Indeed, the beloved O’Reilly remains a steel-toed boot in the city’s broad Irish footprint. It’s for good reason that the Bruins gave the man nicknamed Taz, for the Tasmanian Devil of Looney Tunes fame, the entire penalty box when the team moved from demolition-bound Boston Garden to TD Garden in 1995.

Thirty players with at least one NHL game played call or called St. Patrick’s Day their birthday, from Joe Levandoski, born in 1921, through Justin Richards, 1998. Craig Ramsay played 1,159 games, the most of the group (1,070, plus 89 more in the playoffs). Bob Sabourin and Richards played one each.

Ottawa Senators goalie Alec Connell, Buffalo Sabres’ Craig Ramsay and Boston Bruins’ Terry O’Reilly, all of whom figure in St. Patrick’s Day games. Le Studio du Hockey/Hockey Hall of Fame; Robert Shaver-Bruce Bennett Collection, Denis Brodeur, both Getty Images


A few more March 17 numbers to crunch, courtesy of the NHL Stats crew:

Highest scoring game: 18 goals, the Maple Leafs 11-7 winners against the Red Wings in 1946.

Greatest margin of victory: the Rangers were 9-0 winners against the Philadelphia Flyers in 2021.

Most goals: Nine each for Bernie Nicholls (11 games played on March 17) and Dino Ciccarelli (12 games).

Most points: Wayne Gretzky, 20 (six goals, 14 assists) in nine games. Joe Sakic ranks second with 19 (eight goals, 11 assists) in eight games.

First NHL point: 34 times, 15 of those a first NHL goal.

Milestone points: Gretzky, 1,100, 1985; Rod Brind’Amour, 900, 2004; Larry Murphy, 900, 1994.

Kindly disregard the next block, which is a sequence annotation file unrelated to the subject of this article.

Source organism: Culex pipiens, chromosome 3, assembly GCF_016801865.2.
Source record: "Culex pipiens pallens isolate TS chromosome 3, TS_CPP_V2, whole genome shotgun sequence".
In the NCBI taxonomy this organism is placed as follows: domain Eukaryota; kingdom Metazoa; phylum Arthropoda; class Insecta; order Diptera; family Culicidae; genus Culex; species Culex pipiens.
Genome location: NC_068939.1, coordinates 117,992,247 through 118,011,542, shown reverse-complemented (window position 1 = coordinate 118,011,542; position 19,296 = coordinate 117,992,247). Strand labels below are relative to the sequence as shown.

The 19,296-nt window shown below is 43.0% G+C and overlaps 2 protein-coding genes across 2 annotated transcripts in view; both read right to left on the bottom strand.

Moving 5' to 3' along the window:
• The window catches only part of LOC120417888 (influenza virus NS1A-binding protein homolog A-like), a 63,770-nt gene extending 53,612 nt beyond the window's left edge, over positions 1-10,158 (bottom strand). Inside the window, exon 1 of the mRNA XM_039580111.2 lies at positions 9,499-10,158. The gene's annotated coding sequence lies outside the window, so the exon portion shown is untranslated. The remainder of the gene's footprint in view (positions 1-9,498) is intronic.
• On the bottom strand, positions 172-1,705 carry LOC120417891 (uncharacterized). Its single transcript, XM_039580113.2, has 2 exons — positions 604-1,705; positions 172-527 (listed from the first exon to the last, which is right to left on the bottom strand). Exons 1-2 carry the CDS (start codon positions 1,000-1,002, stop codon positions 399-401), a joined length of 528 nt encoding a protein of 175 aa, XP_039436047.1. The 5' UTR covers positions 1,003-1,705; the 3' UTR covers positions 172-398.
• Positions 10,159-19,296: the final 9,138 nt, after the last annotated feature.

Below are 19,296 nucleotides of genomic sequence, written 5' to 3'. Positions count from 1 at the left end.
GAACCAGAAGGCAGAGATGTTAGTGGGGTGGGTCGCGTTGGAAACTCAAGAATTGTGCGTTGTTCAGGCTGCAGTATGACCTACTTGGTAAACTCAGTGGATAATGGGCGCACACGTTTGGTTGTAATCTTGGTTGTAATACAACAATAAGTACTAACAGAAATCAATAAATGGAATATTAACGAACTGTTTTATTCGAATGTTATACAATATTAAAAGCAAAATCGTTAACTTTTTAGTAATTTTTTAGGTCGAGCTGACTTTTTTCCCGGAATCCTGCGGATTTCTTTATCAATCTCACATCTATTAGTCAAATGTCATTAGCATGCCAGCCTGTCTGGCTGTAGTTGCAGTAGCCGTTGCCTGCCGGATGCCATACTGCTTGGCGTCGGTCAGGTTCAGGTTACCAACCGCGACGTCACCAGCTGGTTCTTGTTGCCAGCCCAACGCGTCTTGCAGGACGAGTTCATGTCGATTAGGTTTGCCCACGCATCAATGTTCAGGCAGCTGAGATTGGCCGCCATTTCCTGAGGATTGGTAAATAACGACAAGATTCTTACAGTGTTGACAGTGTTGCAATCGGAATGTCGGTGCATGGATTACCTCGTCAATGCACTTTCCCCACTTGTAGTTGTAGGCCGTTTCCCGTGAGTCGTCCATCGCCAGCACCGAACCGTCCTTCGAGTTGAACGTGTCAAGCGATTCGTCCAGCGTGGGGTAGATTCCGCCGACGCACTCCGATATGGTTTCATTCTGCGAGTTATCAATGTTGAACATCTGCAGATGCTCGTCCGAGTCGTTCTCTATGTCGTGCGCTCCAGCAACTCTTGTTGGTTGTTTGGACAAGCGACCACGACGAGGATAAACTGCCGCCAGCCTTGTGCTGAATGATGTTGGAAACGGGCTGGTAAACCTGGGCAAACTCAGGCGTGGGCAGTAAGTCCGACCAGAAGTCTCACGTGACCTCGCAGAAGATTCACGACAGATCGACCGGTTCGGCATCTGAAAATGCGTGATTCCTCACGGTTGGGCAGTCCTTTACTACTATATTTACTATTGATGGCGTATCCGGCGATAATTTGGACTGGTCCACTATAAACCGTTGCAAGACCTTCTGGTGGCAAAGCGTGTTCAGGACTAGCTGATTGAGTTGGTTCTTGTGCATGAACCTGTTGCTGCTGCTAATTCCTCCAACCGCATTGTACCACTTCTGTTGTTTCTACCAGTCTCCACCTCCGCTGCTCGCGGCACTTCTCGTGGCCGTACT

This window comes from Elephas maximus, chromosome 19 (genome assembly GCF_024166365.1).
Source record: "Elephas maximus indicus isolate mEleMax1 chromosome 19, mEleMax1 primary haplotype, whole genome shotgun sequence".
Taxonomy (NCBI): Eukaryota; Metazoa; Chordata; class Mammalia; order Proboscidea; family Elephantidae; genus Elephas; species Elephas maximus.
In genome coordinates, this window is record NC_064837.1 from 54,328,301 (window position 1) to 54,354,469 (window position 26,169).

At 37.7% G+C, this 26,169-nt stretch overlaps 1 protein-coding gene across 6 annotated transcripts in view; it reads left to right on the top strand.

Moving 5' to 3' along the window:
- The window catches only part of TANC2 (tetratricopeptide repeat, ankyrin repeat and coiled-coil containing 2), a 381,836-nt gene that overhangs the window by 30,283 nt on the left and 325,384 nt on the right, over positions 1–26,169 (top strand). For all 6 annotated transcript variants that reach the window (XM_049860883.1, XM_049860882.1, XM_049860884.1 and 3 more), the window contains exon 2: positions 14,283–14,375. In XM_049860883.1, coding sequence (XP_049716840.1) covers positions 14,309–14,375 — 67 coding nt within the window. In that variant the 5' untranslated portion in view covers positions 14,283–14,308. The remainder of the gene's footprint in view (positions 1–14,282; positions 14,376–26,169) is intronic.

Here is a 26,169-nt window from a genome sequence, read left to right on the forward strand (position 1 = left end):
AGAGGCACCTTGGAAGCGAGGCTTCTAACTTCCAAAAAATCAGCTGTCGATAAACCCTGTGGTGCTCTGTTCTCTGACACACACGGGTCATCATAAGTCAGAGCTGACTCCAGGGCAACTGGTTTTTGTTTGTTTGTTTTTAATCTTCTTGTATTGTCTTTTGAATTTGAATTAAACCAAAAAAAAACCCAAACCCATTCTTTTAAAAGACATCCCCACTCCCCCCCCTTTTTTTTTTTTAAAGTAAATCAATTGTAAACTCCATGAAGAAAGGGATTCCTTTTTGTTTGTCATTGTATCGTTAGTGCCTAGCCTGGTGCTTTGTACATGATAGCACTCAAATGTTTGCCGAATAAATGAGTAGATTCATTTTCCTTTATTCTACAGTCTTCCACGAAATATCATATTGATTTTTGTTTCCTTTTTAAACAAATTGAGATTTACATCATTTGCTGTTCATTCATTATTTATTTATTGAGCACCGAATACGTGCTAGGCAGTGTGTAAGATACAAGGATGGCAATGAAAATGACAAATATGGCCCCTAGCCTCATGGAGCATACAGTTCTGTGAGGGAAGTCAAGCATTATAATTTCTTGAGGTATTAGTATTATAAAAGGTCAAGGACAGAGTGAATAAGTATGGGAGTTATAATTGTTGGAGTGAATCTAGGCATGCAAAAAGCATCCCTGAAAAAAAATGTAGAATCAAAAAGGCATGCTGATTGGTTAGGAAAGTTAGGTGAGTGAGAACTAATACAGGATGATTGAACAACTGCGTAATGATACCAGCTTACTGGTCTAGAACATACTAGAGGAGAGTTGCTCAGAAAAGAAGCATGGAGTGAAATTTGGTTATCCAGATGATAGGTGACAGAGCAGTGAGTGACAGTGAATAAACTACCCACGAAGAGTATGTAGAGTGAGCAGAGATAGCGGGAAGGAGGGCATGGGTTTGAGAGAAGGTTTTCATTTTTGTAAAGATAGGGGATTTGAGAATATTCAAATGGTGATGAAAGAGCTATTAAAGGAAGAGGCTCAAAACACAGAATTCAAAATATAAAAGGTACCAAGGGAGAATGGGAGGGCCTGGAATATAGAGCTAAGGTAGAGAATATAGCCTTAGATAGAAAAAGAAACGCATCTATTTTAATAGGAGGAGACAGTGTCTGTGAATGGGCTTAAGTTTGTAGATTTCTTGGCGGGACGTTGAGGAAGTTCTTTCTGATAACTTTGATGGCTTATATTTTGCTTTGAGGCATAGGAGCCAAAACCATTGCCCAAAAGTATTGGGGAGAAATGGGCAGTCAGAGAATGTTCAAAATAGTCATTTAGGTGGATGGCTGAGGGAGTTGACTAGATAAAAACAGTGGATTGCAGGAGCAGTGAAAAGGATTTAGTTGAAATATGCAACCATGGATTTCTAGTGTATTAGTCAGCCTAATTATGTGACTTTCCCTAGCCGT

Shutouts: 34 total by 33 goalies, Alec Connell consecutively in 1926 and 1927 for the Ottawa Senators.

Ireland native Jack Riley, back row sixth from left, with the 1933-34 Montreal Canadiens. James Rice/Hockey Hall of Fame


Two notable March 17 milestones:

In 1940, the Bruins’ Milt Schmidt, Woody Dumart and Bobby Bauer finished 1-2-3 in NHL scoring, the first time one line had done so, Boston scoring five goals in the third period to beat the Canadiens 7-2.

In 2009, goalie Martin Brodeur became the NHL’s all-time leader in wins with the 552nd of his career, his New Jersey Devils defeating the visiting Blackhawks 3-2.

Broken windows would be an unofficial March 17 statistic, but it brings us to the event for which St. Patrick’s Day is remembered 68 years later.

It was on March 17, 1955 that hockey and political history was made in Montreal, the infamous Richard Riot spilling from the Forum into the streets, the suspension of Canadiens hero Maurice “Rocket” Richard its flashpoint.

Front pages of the Montreal Gazette and The Montreal Star on March 18, 1955, reporting on the infamous Richard Riot of the night before. Newspapers.com


In a politically charged time in Quebec, with French-Canadians tired of being held down and marginalized by the English, the Rocket was made a figurehead, even a pawn, against his wishes, forever claiming, “I’m just a hockey player.”

But to francophones who craved a standard-bearer, Richard was much more than that.

A population claimed him as their own, using him as a rallying cry during a time of sociopolitical need, the Rocket becoming far more just a gifted goal-scorer and the locomotive that pulled his team. As such, he also became a lightning rod, a target for foes on and off the ice.